Dewang Mehta, the head of the IT industry body NASSCOM for a good decade from 1991 to 2001, used to narrate a lovely anecdote that needs recounting now that the Satyam fraud has hit the false-roofing.
An Indian IT company wants to appoint an auditor to look at its books. It floats a global tender. Since it is an IT company with global standards, the bar is high, very high. And since it is an IT company with global standards, only the best and brightest are expected to walk away with the contract.
Over a dozen applications are received from around the world by the company. The applications are evaulated and a short list is prepared. There are three companies left in the race to bag the prestigious contract: A European company, an American company, and an Indian company.
On D-day, the chairman of the Indian IT company, known for his extremely humble beginnings, himself decides to be present as the interview panel fires questions at them.
The European auditors are called in first for the interview.
Since the chairman of the company, known for his extremely humble beginnings, is around, the interview panel decides to ask a very simple question to break the ice: “How much is two plus two?”
The Europeans are aghast. They pick up their folders and walk out in a huff, unable to stand the insult to their intelligence.
Next, the American auditors walk in. Again the same question: “How much is two plus two?”
The Americans boot up their laptops, open their spread sheets, work the numbers, and arrive at their answer to show proficient they are with modern technology.
Finally, the Indian auditors walk in.
“How much is two plus two?” asks the chairman.
The Indian auditors gesture the chairman to step out of the interview room for a while.
Outside, they ask him: “How much would you like it to be, Sir?”
GOOD ONE !!
Evocative. Satirical. Brilliant.
ha ha ha gr8 :-)
Thats a gud one.
European and American auditors will build a model using the latest supercomputer built by a crack team of “Noble” prize winning economists and will come up with a complex derivative scheme for their clients to sell (which might also win a Noble prize, if it goes on long enough), to learn the “true market” value of “2+2” which might run from 0 to bazillion, which will inevitably collapse in time when it dawns on the holders of the complex derivatives that 2+2 is 4.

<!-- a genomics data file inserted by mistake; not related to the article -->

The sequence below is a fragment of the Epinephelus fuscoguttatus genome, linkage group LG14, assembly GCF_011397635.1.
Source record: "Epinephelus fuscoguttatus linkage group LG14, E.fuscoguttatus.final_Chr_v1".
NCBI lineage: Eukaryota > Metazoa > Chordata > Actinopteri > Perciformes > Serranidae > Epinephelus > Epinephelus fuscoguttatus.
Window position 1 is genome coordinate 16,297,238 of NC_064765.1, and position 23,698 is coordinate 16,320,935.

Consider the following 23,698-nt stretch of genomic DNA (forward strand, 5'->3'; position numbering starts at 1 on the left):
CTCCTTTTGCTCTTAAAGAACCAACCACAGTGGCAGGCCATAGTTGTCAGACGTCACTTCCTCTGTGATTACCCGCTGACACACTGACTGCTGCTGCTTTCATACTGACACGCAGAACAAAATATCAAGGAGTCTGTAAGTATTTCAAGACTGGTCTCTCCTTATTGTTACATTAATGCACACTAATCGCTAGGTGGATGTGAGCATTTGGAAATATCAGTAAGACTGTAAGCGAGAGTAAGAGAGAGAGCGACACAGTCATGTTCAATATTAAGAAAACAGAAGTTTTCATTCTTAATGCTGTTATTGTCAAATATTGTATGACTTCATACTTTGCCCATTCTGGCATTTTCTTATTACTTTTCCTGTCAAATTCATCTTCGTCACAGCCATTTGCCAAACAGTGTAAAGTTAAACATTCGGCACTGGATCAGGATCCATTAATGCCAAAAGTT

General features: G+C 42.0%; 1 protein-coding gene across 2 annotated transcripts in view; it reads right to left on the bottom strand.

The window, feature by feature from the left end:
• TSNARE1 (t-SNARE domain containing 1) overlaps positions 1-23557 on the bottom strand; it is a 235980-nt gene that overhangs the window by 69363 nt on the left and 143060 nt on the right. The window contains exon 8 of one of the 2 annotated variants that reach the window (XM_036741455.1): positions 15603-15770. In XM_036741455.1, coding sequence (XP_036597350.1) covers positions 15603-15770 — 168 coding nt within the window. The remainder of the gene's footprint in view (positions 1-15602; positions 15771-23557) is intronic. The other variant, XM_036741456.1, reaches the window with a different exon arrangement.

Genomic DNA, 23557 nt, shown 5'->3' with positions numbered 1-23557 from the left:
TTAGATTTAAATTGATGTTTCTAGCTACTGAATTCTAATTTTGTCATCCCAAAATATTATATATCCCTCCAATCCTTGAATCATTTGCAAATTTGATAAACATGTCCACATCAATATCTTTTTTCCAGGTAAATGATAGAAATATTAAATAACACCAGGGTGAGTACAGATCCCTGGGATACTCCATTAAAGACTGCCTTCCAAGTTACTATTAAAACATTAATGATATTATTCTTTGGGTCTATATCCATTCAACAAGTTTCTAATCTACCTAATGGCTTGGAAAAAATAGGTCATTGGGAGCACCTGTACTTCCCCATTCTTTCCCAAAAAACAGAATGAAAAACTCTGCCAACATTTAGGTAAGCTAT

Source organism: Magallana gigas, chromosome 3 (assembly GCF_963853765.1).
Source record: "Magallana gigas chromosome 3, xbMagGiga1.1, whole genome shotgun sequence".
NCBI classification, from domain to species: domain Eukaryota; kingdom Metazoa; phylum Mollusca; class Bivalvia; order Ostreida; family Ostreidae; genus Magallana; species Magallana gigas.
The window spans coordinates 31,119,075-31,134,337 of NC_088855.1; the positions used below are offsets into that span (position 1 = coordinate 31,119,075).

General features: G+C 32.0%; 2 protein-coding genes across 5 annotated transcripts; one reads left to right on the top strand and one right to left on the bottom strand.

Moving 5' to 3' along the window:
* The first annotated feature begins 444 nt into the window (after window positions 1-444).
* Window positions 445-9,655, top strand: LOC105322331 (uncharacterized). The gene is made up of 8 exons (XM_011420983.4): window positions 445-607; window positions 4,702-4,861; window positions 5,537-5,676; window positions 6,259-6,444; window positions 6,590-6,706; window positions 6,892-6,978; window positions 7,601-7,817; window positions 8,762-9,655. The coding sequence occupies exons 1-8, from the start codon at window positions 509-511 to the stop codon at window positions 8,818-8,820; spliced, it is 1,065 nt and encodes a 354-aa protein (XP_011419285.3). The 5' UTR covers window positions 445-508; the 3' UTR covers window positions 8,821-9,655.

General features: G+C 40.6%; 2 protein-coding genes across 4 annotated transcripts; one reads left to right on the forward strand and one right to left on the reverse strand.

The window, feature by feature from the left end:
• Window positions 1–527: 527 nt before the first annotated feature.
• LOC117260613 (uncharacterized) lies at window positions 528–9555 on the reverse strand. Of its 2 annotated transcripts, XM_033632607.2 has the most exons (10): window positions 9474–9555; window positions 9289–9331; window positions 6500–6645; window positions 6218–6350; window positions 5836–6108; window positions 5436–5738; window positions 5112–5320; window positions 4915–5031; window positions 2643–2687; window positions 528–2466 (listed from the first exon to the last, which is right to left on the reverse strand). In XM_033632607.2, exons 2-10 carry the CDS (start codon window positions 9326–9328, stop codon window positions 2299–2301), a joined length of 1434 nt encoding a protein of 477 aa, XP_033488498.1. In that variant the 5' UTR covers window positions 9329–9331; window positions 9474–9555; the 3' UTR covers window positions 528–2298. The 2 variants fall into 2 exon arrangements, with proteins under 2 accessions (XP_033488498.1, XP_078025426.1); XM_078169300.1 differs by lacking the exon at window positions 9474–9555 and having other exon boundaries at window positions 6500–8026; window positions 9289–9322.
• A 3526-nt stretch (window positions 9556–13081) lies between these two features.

The Indian auditor saves time and money by just asking his client what he wants it to be and also saves the would-be holder of the complex derivatives.
PWC is not an Indian based auditing firm.
I agree with Vishwas Krishna … if u see all the accounting scandals all across the world, American/European accounting firms have been involved.
Starting from Enron, WorldCom, Global Crossing every one of them had the famed 4 (or is it 6?) involved.
Satyam may have been better off if they had retained an Indian accounting firm instead of blindly going in for the foreign ones.
How would Satyam have been better off any which way? They were the main fraudsters – and PWC went along for the fee.
An Indian accounting firm would have done the same or they would have had to stay away from the fraud Satyam. And anyway many of the PWC auditors who looked into the Satyam account would be Indians.
With the Satyam scandal, everyone should sit up and look into the various auditing firms and their way of working. As for PwC, all the firms they have audited should be under the scanner as, this is not the first time they have been in the news for bungling/fudging of accounts. Either they are plain incompetent or plain corrupt. Start from the top, scrutinise all the partners based in India.
If the ICAI cannot take action against the firm itself (PwC) the investors and other affected people should.
Enough of corruption and enough of terrorism!
All the commenters are missing one thing. If Dewang Mehta of NASSCOM shared it 10 years ago, it’s a common business practice in most Indian companies-including the IT companies. Maybe the top 3 dont…but who the hell really knows! Can ANYONE Be Trusted????
raelly a catchy article,But in the case of satyam all the fraud has done by ramlingaraju and other top officials he was lost in his sons blind love and started cheating its investors and share holders in this scam nobbody can be trusted aclean and clear investigation should be held to know the hidden fcts and truts but what about the huge employees about their future in the time reccesion god blees allof them with good future
ICAI seems to be unwilling to take action against PwC. Who are they shielding and why?
RBI has rightly advised Banks not to use the services of PWC and there is a need for Income Tax authorities to re check all accounts audited by PWC in the last few years.
There should be a CBI inquiry on the operations of PWC in India.
PWC deserves immediate suspension from its activities in India.The investors and shareholders need to get together and form a forum and teach PwC a lesson.
PwC has charged exorbitant fees and the top officials are enjoying a luxurious lifestyle which they just don’t deserve.